Like the Harlem Springs, the New Ballstown Springs were actually several small rivulets which descended a quaint little hill into the Hudson River.  They were very much unlike the true Ballstown waters near Saratoga, which were heated and rich in minerals.  James Trivett’s spa consisted of ordinary fresh, and somewhat chilly, spring water which was released in braids which the behavior of seemed rather unpredictable.  These rivulets were by no means as spectacular as the Ballstown or Saratoga Springs and did not attract nearly as many valetudinarians as Reverend Ball’s hotel did.  Still, the Poughkeepsie springs served members of the local and New York city populations, who like many others were by then in need of not only miracle cures, but the means to relax from an increasingly stressful life.  Unlike Saratoga, New Ballstown Spa was within easy access of Manhattan by way of just a day’s trip by water. 

Trivett then goes on to mention the various ailments his springs were used to treat.  He describes his shower facilities, and his fees for their use “any time of the day.”  The New Ball-town Hotel consisted of twelve rooms, eight fireplaces, and two ovens. 

Trivett’s place has an ever-changing history to it.  In the 1830s, the Assessment Rolls noted his house as a “Haunted House” then owned by Henry Bush.  The haunted house notion of the Trivett estate was not new to Hudson valley history.With the re-emerging belief in spiritual healing taking place as well during this time, the public’s attentiveness to the paranormal of the Hudson Valley was at yet another peak in the regions fad histories. 

Captain Lloyd’s House

The next peak in Hudson Valley mineral springs history came during the revival period in alternative healing following the Civil War.  In 1869 a “Poughkeepsie Mineral Spring” was opened on South Clinton Street and made available for public use by its owner Captain Thomas S. Lloyd.  During this spring’s first few years of existence, it was known about by a few people except for some local devoted followers who made frequent use of it.  By 1877, Captain Lloyd renamed his waters “Crystal Spring,” and opened them under this new name for use by the general public.In the local business directory, Captain Lloyd was listed as an importer, a sea-captain and the Vice President of the Hudson River Iron Company,but with his success in selling his claims of the healing waters, Lloyd became one of the better known health care givers for this region.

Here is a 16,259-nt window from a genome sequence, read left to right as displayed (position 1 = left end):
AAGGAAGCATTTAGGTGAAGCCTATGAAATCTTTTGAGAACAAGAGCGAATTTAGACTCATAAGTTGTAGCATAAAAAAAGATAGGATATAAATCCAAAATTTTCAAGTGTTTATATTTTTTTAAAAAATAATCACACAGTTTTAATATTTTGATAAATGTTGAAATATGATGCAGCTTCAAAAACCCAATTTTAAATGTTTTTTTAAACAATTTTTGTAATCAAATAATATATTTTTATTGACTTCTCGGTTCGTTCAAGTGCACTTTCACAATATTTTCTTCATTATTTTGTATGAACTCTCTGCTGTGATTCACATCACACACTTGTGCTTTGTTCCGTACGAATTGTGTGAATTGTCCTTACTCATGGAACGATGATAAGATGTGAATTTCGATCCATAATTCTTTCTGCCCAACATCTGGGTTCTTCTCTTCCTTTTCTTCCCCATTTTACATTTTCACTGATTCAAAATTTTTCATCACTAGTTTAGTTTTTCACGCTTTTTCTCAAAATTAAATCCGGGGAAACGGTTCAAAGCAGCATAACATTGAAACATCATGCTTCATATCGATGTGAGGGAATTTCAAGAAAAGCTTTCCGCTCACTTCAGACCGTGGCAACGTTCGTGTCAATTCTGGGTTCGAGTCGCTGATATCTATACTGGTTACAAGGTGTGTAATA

As was the case for the Livingstons, Lloyd’s success came after he had Professor Chandler of Columbia College analyze its water.  Professor Chandler found this water to be transparent, brilliant, odorless, and tasteless.  Somehow this chemical finding about the water led Lloyd to conclude the advertisements for his place.  He claimed his waters to be efficacious in providing a cure for rheumatism, dyspepsia and kidney diseases.    Unfortunately all of this fame was abruptly halted when Lloyd lost the power of his spring, accidentally.  While digging a hole through thirty feet of bedrock beneath his home, he released the pressure of this well and in due time emptied it completely of any water that could be effectively brought up to the surface.  This forced him to close his medical spring.  Two years later, Captain Lloyd died and his home was sold to the Dutcher family, who knowing little of this part of the home’s history, allowed any remaining clues to this history to be completely consumed by various actis of Nature.  


Robert Bolton, Jr.  History of the County of Westchester from its First Settlement to the Present Time.  (New York: Alexander S. Gould, 1848), p. 362.

Note: New Castle Springs was located “four miles northeast of Sing Sing.”  See p. 440.

Pol. Bar. Jan. 6, 1808, p.3, c.5.

In her article, Reynolds noted [Reynolds, Helen Wilkinson.  “Physicians and Medicine in Dutchess County in the Eighteenth Century.” YBDCHS, pp. 78-88.  See p. 82]:

“Perhaps the spring or springs, discovered in 1807 had medicinal; properties, perhaps not.  On the high ground on which most of the city of Poughkeepsie is built springs gave rise originally to several small streams which ran down grade to the river.  Some of the streams are now covered over but many may be accounted for by the surveys of the city engineer.”

Pol. Bar. Jan. 6, 1808. p.2.

Like the haunted house reported in London just a few years earlier, speculation was made that other natural forces existed that were invisible to naked eye and which guided us into a state of health and well-being.  Their presence was matched by both similar and totally opposing natural forces of Mother Nature which threatened human survival

J.H. Smith.  History of Dutchess County. (1882), p. 93.

Vail’s Poughkeepsie City Directory. 1877-78.

See also History of Dutchess County, p. 93 (1882), and Vail’s Poughkeepsie City Directory. 1877-78.